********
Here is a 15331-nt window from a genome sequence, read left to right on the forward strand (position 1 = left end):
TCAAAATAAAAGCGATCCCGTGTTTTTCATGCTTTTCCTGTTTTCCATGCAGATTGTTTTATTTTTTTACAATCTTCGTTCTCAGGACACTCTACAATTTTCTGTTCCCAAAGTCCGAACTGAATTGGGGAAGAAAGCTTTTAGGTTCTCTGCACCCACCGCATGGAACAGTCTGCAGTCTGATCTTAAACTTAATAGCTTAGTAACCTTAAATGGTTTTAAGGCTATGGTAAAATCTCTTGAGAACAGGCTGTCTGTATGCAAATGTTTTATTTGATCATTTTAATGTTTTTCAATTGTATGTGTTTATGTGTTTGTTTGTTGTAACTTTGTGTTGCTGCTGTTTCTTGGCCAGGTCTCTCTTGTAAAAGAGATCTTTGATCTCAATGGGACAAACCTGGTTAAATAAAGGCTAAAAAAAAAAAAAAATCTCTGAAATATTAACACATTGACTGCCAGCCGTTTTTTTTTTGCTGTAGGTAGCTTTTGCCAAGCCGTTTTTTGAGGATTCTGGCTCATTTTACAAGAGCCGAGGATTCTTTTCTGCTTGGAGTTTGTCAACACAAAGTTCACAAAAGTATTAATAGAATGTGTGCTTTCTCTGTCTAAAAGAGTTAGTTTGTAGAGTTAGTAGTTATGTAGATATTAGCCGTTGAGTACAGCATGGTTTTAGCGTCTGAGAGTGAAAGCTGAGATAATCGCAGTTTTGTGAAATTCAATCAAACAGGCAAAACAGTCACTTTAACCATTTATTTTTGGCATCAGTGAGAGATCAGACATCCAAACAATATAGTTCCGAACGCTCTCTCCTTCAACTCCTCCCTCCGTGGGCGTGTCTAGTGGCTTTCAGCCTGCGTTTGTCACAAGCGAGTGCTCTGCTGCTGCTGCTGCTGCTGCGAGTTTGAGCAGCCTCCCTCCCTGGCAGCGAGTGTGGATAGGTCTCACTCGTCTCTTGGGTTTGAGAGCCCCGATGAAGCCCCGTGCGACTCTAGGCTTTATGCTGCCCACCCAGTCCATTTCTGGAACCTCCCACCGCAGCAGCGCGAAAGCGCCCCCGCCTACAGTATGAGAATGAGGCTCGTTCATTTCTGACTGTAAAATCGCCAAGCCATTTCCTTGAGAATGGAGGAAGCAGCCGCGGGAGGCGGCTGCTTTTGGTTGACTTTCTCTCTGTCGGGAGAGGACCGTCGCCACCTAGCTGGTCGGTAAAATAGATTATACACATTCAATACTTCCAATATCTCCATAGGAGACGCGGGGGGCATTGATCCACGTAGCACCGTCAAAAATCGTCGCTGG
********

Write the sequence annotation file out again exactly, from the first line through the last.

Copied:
Here is a 15331-nt window from a genome sequence, read left to right on the forward strand (position 1 = left end):
TCAAAATAAAAGCGATCCCGTGTTTTTCATGCTTTTCCTGTTTTCCATGCAGATTGTTTTATTTTTTTACAATCTTCGTTCTCAGGACACTCTACAATTTTCTGTTCCCAAAGTCCGAACTGAATTGGGGAAGAAAGCTTTTAGGTTCTCTGCACCCACCGCATGGAACAGTCTGCAGTCTGATCTTAAACTTAATAGCTTAGTAACCTTAAATGGTTTTAAGGCTATGGTAAAATCTCTTGAGAACAGGCTGTCTGTATGCAAATGTTTTATTTGATCATTTTAATGTTTTTCAATTGTATGTGTTTATGTGTTTGTTTGTTGTAACTTTGTGTTGCTGCTGTTTCTTGGCCAGGTCTCTCTTGTAAAAGAGATCTTTGATCTCAATGGGACAAACCTGGTTAAATAAAGGCTAAAAAAAAAAAAAAATCTCTGAAATATTAACACATTGACTGCCAGCCGTTTTTTTTTTGCTGTAGGTAGCTTTTGCCAAGCCGTTTTTTGAGGATTCTGGCTCATTTTACAAGAGCCGAGGATTCTTTTCTGCTTGGAGTTTGTCAACACAAAGTTCACAAAAGTATTAATAGAATGTGTGCTTTCTCTGTCTAAAAGAGTTAGTTTGTAGAGTTAGTAGTTATGTAGATATTAGCCGTTGAGTACAGCATGGTTTTAGCGTCTGAGAGTGAAAGCTGAGATAATCGCAGTTTTGTGAAATTCAATCAAACAGGCAAAACAGTCACTTTAACCATTTATTTTTGGCATCAGTGAGAGATCAGACATCCAAACAATATAGTTCCGAACGCTCTCTCCTTCAACTCCTCCCTCCGTGGGCGTGTCTAGTGGCTTTCAGCCTGCGTTTGTCACAAGCGAGTGCTCTGCTGCTGCTGCTGCTGCTGCGAGTTTGAGCAGCCTCCCTCCCTGGCAGCGAGTGTGGATAGGTCTCACTCGTCTCTTGGGTTTGAGAGCCCCGATGAAGCCCCGTGCGACTCTAGGCTTTATGCTGCCCACCCAGTCCATTTCTGGAACCTCCCACCGCAGCAGCGCGAAAGCGCCCCCGCCTACAGTATGAGAATGAGGCTCGTTCATTTCTGACTGTAAAATCGCCAAGCCATTTCCTTGAGAATGGAGGAAGCAGCCGCGGGAGGCGGCTGCTTTTGGTTGACTTTCTCTCTGTCGGGAGAGGACCGTCGCCACCTAGCTGGTCGGTAAAATAGATTATACACATTCAATACTTCCAATATCTCCATAGGAGACGCGGGGGGCATTGATCCACGTAGCACCGTCAAAAATCGTCGCTGG